Mustang Manual Transmission Guide
Ever since the Mustang was born on April 17, 1964, the manual transmission has become a signature staple of performance within every Mustang. Throughout the years, manual transmissions have come a long way from their original roots. In 1965, Ford started with the beloved four-speed, which is synonymous with legendary Mustangs like the Shelby GT350/GT350R, GT500, Boss 302, and Boss 429.
Since then, each Mustang manual transmission has improved every year due to Ford's innovation, engineering, and technology. Don't know what manual transmission is in your 1979-Present Mustang? No need to fear, Steeda has you covered. Below you find a comprehensive guide on everything you will need to know about your Mustang transmission!
Single Rail OverdriveTremec T-5Tremec T-45BorgWarner/Tremec T-56Tremec TR-3650Tremec TR-6060Getrag MT-82Tremec TR-3160Tremec TR-9070 DCT
SROD (Single Rail Overdrive)
When the Fox Body Mustang was introduced in 1979, it took the world by storm with its design cues harkening back to the infamous first generation Mustang. As most Fox Body Mustang enthusiasts go, a manual transmission is as synonymous as the 5.0L V8 itself; you can't have one without the other. In 1979, the Fox Body Mustang was introduced with the SROD (Single Rail Overdrive) Transmission.
During this time, Mustang's performance was still detuned due to emissions, regulations, and gas prices. Therefore, the first generation push-rod 5.0L V-8 did not produce much horsepower to the ground. In turn, Ford realized that they would only need a transmission that was capable of 200 lb-ft of torque. The SROD was not built to withstand anything more than that; otherwise, it tended to fail within the transmission case. Most enthusiasts saw this as a problem for creating more power, so they turned to the T-5, which was very cost-effective and could handle substantially more horsepower and torque.
You can find the SROD transmission in the following Mustangs:
- 1979-1982 Mustang GT 5.0L (302)
- Very early production 1983 Mustang GT 5.0L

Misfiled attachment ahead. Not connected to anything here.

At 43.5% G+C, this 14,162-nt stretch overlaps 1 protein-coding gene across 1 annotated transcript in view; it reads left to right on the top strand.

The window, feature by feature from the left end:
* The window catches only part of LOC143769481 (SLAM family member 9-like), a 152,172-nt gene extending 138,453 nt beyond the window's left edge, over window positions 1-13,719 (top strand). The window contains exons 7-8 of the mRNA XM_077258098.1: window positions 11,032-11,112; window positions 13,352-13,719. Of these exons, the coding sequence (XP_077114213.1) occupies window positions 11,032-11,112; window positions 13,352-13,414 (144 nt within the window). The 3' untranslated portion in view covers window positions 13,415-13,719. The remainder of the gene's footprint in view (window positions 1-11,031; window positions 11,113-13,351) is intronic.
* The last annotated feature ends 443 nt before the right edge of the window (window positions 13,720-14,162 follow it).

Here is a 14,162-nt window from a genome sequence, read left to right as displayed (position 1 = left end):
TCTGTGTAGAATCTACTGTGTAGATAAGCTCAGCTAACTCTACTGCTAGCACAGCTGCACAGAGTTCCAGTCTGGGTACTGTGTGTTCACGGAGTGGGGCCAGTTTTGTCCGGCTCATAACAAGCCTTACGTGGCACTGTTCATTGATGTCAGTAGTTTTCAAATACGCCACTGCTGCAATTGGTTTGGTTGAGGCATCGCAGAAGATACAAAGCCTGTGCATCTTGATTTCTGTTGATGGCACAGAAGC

SROD Transmission Gear Ratios
The T-5 is the longest-running manual transmission in the history of the Mustang. As the Fox Body Mustang evolved, so did the T-5 manual transmission. First introduced halfway through 1983, it was a significant step forward in transmission engineering and design. It allowed Mustang enthusiasts more accessibility to higher horsepower, torque, and modifications.
First introduced as a non-world class T-5, it drastically improved the 5.0L V8 performance, drivability, and fuel economy. It was the first to feature an aluminum transmission case, that served as the synchronizer for the first five gears and reverse gear. The non-world class T-5 featured a 10-spline input shaft along with a 28-spline output shaft. Non-world class is the least desired of the 5.0L Fox Body Mustangs due to old technology it was based on, such as bearing arrangement, gear metallurgy, and synchronizer design.
Among American performance vehicles during this era, the Fox Body Mustang was some of the very first vehicles to adopt the world-class T-5. First introduced into the 2.3L SVO and 5.0L Mustang, these transmissions received a much-needed needle bearing under each gear. Engineers enabled the transmission to have less drag from each synchronizer and shift. Each of the lower counter gears was given a tapered bearing to replace the outdated bronze thrust washer. The primary shaft of the transmission was lined with fiber steel rings to improve friction surfaces while shifting. 5th gear overdrive remained with a bronze lining. Enthusiasts stated that each shift through the transmission felt much smoother due to the synchro gears slowing faster than before. The world-class T-5 was estimated to handle up to 265 LB/FT of torque.